Child’s Experience Teaches AI to Understand and Speak Language

Child’s Experience Teaches AI to Understand and Speak Language

Researchers trained an AI on headcam footage from a child’s perspective, enabling it to learn words and concepts from the child’s environment. 

Children are better at learning than even the very best large language models. ChatGPT was trained on massive data sets containing millions or even a trillion words to write in passable English. 

When children are at the age of three, they can communicate in sophisticated ways despite having access to only a tiny fraction of that data.

A group of academics at New York University, however, pondered whether artificial intelligence (AI) can learn like a baby. Brenden Lake, an author of the study and a computational cognitive scientist at New York University, said that the AI model managed to match words to the objects they represent. According to him, there’s enough data, even in this blip of the child’s experience, that it can do genuine word learning.

The experiment

The researchers used 61 hours of footage from an Australian child’s helmet camera for this investigation. For one and a half years, from when he was six months old until just after his second birthday, that child, Sam, wore the camera intermittently. 

About one percent of Sam’s waking hours were spent looking at and paying attention to what was captured on video. Sam’s two cats, parents, toys and cot, home, food, and other things were all documented. Lake explained that this data set was unique. According to him, this is the most straightforward view they’ve ever had of what’s available to a single child.

To train the model, Lake and his colleagues used 600,000 video frames and 37,500 “utterances”—phrases that Sam’s parents or other individuals in the room stated when the picture was taken. Occasionally, the items and words matched. They didn’t always. For instance, a parent remarks, “You like the string,” as Sam examines a form sorter in one still. “You want the blocks too,” a parent adds, pointing to another adult hand covering some blocks.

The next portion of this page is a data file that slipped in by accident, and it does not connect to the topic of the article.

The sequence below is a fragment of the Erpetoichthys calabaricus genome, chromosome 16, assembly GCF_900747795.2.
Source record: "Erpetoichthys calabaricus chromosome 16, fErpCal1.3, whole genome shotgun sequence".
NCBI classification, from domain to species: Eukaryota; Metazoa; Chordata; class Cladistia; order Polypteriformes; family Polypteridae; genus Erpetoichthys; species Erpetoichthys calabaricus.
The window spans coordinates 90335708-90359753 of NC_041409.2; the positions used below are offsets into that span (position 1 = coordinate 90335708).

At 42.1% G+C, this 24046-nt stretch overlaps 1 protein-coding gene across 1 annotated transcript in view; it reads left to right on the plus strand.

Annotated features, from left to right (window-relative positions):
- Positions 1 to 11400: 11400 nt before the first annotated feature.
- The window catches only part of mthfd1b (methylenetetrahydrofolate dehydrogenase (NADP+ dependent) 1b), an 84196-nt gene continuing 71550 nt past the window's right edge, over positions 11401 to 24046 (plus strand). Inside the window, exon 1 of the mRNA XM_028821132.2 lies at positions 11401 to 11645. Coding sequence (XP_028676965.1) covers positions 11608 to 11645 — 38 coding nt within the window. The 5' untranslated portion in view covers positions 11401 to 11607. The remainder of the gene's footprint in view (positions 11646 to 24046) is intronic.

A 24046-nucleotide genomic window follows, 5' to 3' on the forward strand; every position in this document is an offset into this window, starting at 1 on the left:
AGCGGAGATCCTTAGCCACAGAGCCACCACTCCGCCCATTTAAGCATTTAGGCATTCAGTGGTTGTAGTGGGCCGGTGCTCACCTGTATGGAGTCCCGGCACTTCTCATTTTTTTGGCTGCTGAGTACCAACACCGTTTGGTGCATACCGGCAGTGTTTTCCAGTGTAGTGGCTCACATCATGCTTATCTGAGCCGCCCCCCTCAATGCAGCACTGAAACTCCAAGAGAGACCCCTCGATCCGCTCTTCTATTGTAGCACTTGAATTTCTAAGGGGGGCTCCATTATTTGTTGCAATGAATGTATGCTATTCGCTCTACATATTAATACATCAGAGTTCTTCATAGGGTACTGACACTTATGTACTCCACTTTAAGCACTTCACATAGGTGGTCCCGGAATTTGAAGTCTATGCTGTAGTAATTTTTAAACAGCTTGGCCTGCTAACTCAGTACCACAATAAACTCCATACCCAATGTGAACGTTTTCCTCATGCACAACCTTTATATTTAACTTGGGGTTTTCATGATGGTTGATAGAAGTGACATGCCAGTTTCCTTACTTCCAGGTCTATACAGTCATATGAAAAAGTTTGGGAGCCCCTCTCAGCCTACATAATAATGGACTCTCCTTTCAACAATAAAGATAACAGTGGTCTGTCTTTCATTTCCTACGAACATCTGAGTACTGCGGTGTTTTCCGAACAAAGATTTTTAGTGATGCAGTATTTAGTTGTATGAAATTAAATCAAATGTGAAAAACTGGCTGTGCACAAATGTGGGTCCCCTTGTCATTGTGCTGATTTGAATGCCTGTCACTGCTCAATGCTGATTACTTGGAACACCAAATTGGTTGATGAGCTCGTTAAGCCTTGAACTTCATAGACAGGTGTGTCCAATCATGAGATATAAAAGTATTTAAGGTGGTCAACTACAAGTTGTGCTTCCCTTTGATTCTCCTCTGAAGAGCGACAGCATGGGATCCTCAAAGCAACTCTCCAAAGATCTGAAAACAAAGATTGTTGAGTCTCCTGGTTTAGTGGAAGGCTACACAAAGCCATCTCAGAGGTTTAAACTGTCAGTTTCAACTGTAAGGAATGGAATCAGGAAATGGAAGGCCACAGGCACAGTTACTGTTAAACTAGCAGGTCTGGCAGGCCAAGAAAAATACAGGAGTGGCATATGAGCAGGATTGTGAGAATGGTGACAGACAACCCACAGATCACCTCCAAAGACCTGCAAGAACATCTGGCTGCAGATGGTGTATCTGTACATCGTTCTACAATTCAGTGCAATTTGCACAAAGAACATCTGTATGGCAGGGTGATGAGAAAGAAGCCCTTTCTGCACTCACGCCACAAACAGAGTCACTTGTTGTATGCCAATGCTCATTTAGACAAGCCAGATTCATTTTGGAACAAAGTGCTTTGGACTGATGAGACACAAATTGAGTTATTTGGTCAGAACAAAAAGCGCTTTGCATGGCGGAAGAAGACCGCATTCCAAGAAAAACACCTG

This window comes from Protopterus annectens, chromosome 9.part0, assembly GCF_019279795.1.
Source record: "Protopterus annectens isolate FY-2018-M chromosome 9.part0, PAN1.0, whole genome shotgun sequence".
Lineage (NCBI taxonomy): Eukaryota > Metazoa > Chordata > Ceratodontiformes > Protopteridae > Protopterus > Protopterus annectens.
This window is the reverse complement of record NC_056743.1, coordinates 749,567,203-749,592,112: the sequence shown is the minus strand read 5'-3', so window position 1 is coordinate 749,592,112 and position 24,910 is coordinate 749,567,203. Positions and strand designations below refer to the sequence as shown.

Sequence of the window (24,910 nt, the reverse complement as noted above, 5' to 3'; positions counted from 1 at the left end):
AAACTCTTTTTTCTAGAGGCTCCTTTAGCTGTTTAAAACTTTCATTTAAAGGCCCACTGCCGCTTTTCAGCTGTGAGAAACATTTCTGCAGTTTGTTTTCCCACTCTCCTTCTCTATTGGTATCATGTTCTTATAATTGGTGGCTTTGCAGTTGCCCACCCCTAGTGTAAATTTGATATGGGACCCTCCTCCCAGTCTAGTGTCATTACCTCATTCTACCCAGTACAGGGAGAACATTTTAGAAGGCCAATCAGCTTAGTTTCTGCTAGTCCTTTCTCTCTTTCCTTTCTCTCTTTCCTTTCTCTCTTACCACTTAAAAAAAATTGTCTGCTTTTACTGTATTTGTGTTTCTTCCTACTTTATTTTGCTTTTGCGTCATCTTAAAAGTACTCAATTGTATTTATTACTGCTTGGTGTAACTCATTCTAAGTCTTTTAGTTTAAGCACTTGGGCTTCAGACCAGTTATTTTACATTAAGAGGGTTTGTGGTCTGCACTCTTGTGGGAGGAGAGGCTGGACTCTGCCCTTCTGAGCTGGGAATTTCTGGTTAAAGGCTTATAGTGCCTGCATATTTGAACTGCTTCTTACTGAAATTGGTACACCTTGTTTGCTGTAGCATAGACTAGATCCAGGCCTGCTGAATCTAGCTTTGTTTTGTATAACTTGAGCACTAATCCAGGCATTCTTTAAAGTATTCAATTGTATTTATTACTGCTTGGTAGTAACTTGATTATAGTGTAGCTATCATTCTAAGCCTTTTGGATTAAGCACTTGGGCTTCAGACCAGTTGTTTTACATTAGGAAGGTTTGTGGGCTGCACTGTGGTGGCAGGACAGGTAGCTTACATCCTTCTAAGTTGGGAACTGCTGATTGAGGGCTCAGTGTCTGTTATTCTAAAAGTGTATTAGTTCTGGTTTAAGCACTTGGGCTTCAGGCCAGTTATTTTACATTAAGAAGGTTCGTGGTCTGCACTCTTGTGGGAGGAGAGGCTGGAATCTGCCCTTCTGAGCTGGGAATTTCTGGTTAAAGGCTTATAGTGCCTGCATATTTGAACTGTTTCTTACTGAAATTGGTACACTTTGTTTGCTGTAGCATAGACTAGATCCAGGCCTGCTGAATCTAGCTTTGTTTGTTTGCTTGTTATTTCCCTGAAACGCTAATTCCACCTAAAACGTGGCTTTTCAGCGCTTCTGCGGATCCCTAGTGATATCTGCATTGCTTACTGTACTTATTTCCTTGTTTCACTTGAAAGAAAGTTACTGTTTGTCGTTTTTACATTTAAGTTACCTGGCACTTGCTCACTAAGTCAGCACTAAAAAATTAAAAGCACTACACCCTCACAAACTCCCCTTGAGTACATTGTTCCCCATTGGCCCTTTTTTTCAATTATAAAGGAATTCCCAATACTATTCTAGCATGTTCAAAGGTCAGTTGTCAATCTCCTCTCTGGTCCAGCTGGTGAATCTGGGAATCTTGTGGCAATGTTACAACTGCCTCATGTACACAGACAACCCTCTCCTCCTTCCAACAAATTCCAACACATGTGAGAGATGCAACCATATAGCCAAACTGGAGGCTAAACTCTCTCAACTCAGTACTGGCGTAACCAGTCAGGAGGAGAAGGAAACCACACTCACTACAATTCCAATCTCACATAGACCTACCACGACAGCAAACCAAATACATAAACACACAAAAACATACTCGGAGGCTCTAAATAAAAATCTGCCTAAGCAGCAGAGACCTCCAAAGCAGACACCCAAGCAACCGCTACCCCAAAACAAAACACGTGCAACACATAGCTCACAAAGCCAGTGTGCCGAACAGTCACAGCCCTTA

Cues given by the team

The team gave two cues to the model. Words and objects appearing together may indicate that they might be linked. However, it’s a cue that they aren’t a match when they don’t happen together.

Wai Keen Vong, the author of the study and a computational cognitive scientist at New York University, said that they have this sort of pulling together and pushing apart that occurs within the model. He continued by saying that the hope is that there are enough instances in the data where, when the parent says the word ‘ball,’ the kid is seeing a ball.

Although it may appear straightforward, matching words to the object they represent takes work. To get an idea of the issue, imagine the living room of a family with young children. In addition to the typical living room furniture, it has a lot of clutter. Toys are all over the floor. There are crayons all over the coffee table. A snack cup is placed on the ledge, and a chair has laundry. A toddler may associate the word “ball” with a ball if they hear it. However, it might also refer to any other toy, the sofa, trousers, or an object’s shape, color, or time of day. According to Lake, any word can have an endless number of meanings.

Image credits: Shutterstock, CC images, Midjourney, Unsplash.